You Won’t Believe Iggy Pop’s Latest Project, The Guy Is A Renaissance Man

Back in the mid-70s when Iggy Pop was a heroin junkie who liked to roll around in broken glass on stage, very few people would have believed that he would live to see his 70th birthday. Well he passed that milestone last month, and here’s the kicker: not only is Iggy Pop still breathing, but he is in the midst of one of the most fertile creative periods of his life. Maybe heroin and broken glass aren’t so bad for you in the long run after all.

Last year he released the album Post Pop Depression which was easily one of the best albums of the year. His collaboration with Queens Of The Stone Age mastermind Josh Homme brought out the very best of him in a wonderful collection of songs that sounded fresh and contemporary. I think this was one of the more fruitful collaborations of the new century, and it is fittingly being celebrated in a new documentary coming soon called American Valhalla.

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Here’s the thing: Iggy Pop is not interested in regurgitating his schtick from the 70s over and over again, as so many Classic Rock artists are. He is joining the ranks of the few – Robert Plant and Paul Simon come to mind – who are willing to take big creative risks and explore new things as far as their musical curiosities will take them. To be a great artist is to constantly change and grow, easy to say but damned hard to do successfully.

Within this context, then, maybe Iggy’s latest project shouldn’t be so surprising – a jazz album, and we’re talking real jazz, not some campy Sinatra covers. Keyboardist and composer Jamie Saft is part of the new wave of jazz musicians who are unafraid to cross genres in the search for new sonic horizons. His contributions to albums by Bad Brains, the Beastie Boys, and the B-52s will attest to that. Working with seasoned jazz veterans Steve Swallow on bass and Bobby Previte on drums, Saft brings a distinctive melodic spark to the traditional improvisational jazz trio, accessible and progressive at the same time.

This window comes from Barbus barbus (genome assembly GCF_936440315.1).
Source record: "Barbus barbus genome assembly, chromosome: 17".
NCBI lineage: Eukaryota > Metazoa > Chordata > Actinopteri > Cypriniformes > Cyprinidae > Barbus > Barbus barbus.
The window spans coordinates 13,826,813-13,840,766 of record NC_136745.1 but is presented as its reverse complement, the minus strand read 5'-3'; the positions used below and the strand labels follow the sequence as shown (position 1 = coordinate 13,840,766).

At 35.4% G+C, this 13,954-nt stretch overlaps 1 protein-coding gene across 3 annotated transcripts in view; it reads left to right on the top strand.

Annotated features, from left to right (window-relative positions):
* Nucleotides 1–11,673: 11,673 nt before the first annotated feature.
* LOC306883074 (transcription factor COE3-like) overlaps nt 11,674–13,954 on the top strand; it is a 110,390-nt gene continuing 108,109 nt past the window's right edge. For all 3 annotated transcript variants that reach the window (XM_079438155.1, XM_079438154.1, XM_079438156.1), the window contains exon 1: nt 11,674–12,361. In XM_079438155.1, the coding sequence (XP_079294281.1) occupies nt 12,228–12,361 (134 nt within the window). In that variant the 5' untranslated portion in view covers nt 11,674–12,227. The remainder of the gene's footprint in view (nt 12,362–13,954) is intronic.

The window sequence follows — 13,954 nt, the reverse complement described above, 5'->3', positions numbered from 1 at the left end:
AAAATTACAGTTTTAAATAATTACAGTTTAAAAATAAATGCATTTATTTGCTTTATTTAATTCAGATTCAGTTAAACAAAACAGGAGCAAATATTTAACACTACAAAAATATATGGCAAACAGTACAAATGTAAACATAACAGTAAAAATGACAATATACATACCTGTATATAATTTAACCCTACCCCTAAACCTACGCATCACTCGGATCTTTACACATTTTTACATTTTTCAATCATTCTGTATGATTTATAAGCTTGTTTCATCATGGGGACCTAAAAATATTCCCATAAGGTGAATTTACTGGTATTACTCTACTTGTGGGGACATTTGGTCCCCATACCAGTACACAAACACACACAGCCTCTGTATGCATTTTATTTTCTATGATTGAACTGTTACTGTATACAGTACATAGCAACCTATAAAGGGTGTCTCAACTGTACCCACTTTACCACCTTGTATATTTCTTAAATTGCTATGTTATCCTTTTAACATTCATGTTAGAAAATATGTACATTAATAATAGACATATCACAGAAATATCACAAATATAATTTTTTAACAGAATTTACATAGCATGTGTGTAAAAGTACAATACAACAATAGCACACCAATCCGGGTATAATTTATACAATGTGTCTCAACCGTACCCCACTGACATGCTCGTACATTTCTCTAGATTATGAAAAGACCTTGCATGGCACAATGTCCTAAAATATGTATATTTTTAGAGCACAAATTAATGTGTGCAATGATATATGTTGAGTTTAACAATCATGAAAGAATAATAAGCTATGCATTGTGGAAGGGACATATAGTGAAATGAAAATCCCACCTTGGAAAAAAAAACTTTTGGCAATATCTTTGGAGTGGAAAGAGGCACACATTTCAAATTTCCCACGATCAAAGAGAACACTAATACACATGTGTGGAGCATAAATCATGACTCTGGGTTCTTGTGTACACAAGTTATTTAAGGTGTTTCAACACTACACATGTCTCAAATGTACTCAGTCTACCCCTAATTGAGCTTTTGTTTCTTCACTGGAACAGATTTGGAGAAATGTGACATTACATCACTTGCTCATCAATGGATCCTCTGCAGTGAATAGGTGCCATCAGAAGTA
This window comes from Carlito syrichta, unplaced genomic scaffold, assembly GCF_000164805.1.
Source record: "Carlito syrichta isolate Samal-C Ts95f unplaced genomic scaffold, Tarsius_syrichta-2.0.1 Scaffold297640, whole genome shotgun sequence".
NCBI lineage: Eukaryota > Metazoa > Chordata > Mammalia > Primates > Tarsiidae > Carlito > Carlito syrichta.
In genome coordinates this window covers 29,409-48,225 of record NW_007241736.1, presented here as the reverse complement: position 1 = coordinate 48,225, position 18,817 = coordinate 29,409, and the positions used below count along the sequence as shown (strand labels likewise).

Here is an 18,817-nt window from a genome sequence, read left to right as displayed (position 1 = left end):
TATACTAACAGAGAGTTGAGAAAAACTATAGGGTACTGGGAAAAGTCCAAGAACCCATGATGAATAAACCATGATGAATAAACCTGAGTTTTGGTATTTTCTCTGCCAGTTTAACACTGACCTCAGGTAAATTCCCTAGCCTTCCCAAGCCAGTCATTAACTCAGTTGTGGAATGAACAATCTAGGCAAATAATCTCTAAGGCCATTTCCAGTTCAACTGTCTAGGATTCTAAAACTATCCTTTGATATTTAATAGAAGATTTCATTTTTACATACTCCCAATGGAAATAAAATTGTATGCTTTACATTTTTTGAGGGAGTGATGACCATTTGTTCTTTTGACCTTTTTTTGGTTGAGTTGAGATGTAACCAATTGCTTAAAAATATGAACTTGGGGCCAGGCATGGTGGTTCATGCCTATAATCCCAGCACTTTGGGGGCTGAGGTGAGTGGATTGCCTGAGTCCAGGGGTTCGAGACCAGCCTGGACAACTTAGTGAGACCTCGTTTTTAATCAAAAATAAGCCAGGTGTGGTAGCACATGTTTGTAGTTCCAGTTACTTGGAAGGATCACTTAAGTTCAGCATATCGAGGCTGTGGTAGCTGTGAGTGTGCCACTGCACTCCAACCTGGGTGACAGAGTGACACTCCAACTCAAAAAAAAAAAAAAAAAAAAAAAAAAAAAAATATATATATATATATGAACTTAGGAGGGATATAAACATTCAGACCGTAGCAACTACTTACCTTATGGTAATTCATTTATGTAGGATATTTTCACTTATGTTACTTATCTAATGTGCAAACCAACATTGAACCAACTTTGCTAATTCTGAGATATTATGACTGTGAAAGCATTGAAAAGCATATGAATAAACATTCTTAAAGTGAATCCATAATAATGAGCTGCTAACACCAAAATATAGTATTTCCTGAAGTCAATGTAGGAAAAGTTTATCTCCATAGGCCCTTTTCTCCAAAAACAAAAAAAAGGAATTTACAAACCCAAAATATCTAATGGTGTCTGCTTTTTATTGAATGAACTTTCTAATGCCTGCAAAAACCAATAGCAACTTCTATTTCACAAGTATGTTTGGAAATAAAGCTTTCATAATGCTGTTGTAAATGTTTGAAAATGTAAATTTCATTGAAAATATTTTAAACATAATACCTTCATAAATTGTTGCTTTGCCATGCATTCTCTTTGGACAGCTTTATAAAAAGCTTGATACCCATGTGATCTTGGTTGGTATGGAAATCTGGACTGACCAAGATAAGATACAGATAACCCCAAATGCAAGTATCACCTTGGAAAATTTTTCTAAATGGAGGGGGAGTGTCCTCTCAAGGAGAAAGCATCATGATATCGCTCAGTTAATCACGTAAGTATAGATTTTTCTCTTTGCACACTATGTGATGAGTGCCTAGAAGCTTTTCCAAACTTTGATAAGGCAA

Saft approached Iggy to see if he wanted to contribute lyrics and vocals to some of the trio’s new material, and, looking for a new challenge, Iggy agreed. In a Rolling Stone interview about the project, he said that he was all Rocked out from his tour with Homme, but more than that, he has a natural affinity for jazz:

Since I was a little kid I’ve always been very fond of quieter, maybe more introspective sort of music – everything from Floyd Cramer to Debussy to Sinatra’s September of My Years – that song cycle was on constant rotation in our little trailer when I was going to high school.

Putting lyrics and melody into an existing jazz track is a lot harder than it sounds. The melody and phrasing must be able to fit into the song without overpowering it or knocking it off track. Iggy listened to the tracks, selected his three favorites, then started writing down lyrical possibilities. When the time came to record, he freestyled at the mic without lyrics or a lyric stand. This is a guy who trusts his well-honed musical instincts.

In all three cases, his very first take was the one they eventually used, which was perfect since the musicians used the first take on all their tracks too. The end result is simply brilliant. Listen to “Loneliness Road”, how Iggy’s great lyrics come in and out, letting the band stretch out between lines, and how he adapts his delivery for when the band kicks in a little more punch. It’s not the kind of jazz singing I’ve ever heard before, in fact, I’ve never heard anything quite like it before.

This would be a great album for any Rock fan looking for an entrée into jazz. While the three tracks featuring Mr. Pop are worth the price of admission alone, you can come for the Iggy but stay for the great playing and very groovy vibe. Loneliness Road will be released on several digital formats by Rare Noise Records on May 26.



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